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Study: Cycling daily reduces obesity - unless it's an e-bike

Research in seven European cities found cycling is healthiest way to travel, but e-bike riders' BMI was second only that of motorists...

A study of travel habits in seven European cities has found that people who ride their bikes daily have the lowest body mass index (BMI) of any class of transport user – unless the bicycle in question is an electric one, in which case they rank second only to motorists in terms of obesity levels.

The study was published in the journal Environment International under the title Transport mode choice and body mass index: Cross-sectional and longitudinal evidence from a European-wide study.

It was conducted as part of the Physical Activity through Sustainable Transport Approaches (PASTA) project, which is funded by the European Commission.

Among the findings of the study, which focused on Vienna, Zurich, Antwerp, Barcelona, Örebro, Rome and the London Borough of Newham were that people riding an e-bike had a higher BMI than those riding conventional bicycles.

 Riders of e-bikes also scored higher than pedestrians, people who use public transport and motorcyclists, and the only group they had a lower BMI than was car drivers.

The authors of the study, which was led by researchers at Hasselt University in Belgium, called on governments to make cities more bike-friendly, pointing out that as well as helping combat obesity, that would also reduce air pollution.

The study, which analysed the habits of more than 2,000 people in the surveyed cities, found that men switching from cars to bicycles for daily travel lost an average of 0.75 kilograms in weight, with their BMI falling by 0.24. Results among female respondents were slightly lower.

Co-author Dr Audrey de Nazelle of the Centre for Environmental Policy at Imperial College London, said: “Travel by car contributes to obesity and also air pollution. In contrast, bikes burn fat and don’t release pollution.

“As well as promoting better health, cities that encourage cycling are giving themselves a better chance of meeting air quality objectives.”

Even when people only cycled occasionally, for example to on the odd commute or to run errands, the study found that they were able to maintain their BMI.

Lead author Dr Evi Dons of Hasselt University commented: “In this way, cycling prevents overweight people from gaining additional weight and it prevents those who are of normal weight from becoming overweight or obese.”

Simon joined road.cc as news editor in 2009 and is now the site’s community editor, acting as a link between the team producing the content and our readers. A law and languages graduate, published translator and former retail analyst, he has reported on issues as diverse as cycling-related court cases, anti-doping investigations, the latest developments in the bike industry and the sport’s biggest races. Now back in London full-time after 15 years living in Oxford and Cambridge, he loves cycling along the Thames but misses having his former riding buddy, Elodie the miniature schnauzer, in the basket in front of him.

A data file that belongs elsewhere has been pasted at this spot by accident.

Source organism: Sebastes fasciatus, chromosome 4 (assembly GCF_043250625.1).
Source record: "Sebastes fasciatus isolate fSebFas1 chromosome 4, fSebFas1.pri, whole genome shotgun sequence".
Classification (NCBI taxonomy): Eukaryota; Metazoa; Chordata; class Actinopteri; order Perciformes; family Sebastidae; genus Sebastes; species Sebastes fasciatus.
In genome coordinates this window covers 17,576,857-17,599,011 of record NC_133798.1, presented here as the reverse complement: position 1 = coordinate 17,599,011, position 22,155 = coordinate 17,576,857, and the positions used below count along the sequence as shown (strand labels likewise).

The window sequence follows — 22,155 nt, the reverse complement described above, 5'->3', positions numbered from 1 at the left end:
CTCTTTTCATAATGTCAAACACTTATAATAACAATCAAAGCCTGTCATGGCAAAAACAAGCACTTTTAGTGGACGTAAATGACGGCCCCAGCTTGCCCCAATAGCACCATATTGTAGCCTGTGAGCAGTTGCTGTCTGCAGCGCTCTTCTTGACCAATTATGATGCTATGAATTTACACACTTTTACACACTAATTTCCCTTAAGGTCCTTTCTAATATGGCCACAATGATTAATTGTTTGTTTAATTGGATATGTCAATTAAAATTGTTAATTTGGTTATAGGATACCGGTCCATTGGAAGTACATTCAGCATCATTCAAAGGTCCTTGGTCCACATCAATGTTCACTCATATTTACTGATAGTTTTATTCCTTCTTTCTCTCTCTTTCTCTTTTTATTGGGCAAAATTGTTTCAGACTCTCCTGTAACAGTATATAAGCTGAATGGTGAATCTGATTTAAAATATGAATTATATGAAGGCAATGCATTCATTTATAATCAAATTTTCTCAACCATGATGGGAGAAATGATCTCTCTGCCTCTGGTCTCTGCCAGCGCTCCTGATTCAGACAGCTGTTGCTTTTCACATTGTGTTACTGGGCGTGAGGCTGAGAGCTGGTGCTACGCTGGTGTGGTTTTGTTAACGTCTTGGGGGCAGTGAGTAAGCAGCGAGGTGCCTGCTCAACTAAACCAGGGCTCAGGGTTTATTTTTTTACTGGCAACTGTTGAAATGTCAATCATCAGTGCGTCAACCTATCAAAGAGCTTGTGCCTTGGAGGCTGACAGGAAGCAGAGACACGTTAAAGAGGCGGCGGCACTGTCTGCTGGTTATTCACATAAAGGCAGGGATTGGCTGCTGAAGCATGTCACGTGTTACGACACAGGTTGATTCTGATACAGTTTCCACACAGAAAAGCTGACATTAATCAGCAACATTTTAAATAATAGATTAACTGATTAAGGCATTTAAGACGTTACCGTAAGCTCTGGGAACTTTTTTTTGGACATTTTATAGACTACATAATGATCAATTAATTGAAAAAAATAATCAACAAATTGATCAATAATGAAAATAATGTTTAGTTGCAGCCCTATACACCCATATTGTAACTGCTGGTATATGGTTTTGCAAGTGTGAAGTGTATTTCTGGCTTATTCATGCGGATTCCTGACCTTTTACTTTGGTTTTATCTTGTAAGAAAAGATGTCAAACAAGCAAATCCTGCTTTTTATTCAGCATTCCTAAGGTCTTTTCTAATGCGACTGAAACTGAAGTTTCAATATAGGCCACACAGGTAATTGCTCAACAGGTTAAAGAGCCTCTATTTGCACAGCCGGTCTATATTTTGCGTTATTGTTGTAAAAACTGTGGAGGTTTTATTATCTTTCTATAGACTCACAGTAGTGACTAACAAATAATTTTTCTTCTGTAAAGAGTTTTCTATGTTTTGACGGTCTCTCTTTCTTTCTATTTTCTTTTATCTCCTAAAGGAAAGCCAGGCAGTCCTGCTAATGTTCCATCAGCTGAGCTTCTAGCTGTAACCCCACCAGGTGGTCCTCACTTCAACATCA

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46 comments

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Hughmac | 5 years ago
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Found the article quite demotivating if taken at face value. Just starting using an ebike at 72 and already seeing the difference in my weight, fitness level and normal every day energy levels. Watch a video on you tube where a proficient cyclist compared a road bike to an ebike on a long steep inline about 6 kilometres - the difference in timing was only 5 mins quicker on the ebike but he was still out of puff at the end. Of course if you use an ebike on the turbo assisted setting all the time then the benefit is minimal but anyone who has fitness combined with weight loss in mind will like the normal gears on a road bike be used sensibly for the maximum health benefit. Incidentally i am 5 feet 10 196 pounds and have lost 5 pounds in three weeks by doing an average of 12 miles a day in hilly Perthshire. 

Anyone reading this article and thinking of buying an ebike to improve thier health might be put off and that’s a shame

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Simon E replied to Hughmac | 5 years ago
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Hughmac wrote:

Found the article quite demotivating if taken at face value. Just starting using an ebike at 72 and already seeing the difference in my weight, fitness level and normal every day energy levels.

I think personal experience is far more valuable than an internet article. If your e-bike is helping you be more active, as it is for an increasing number of people, then the benefits go well beyond just your weight or BMI.

News sites love 'bad news' stories. I'm not singling out road.cc, you can find conflicting evidence or opposing points of view about absolutely everything if you try. Last month The Independent printed an article about e-bikes which was almost entirely positive but the headline and intro in the print edition would have you believe that they far from a good thing as it was 2 days after an incident where a man riding one collided with a pedestrian.

It sounds like your e-bike is doing you a power of good so just carry on. wink

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Boltsy | 6 years ago
3 likes

Certainly lost some lbs chasing an e biker into London this morning.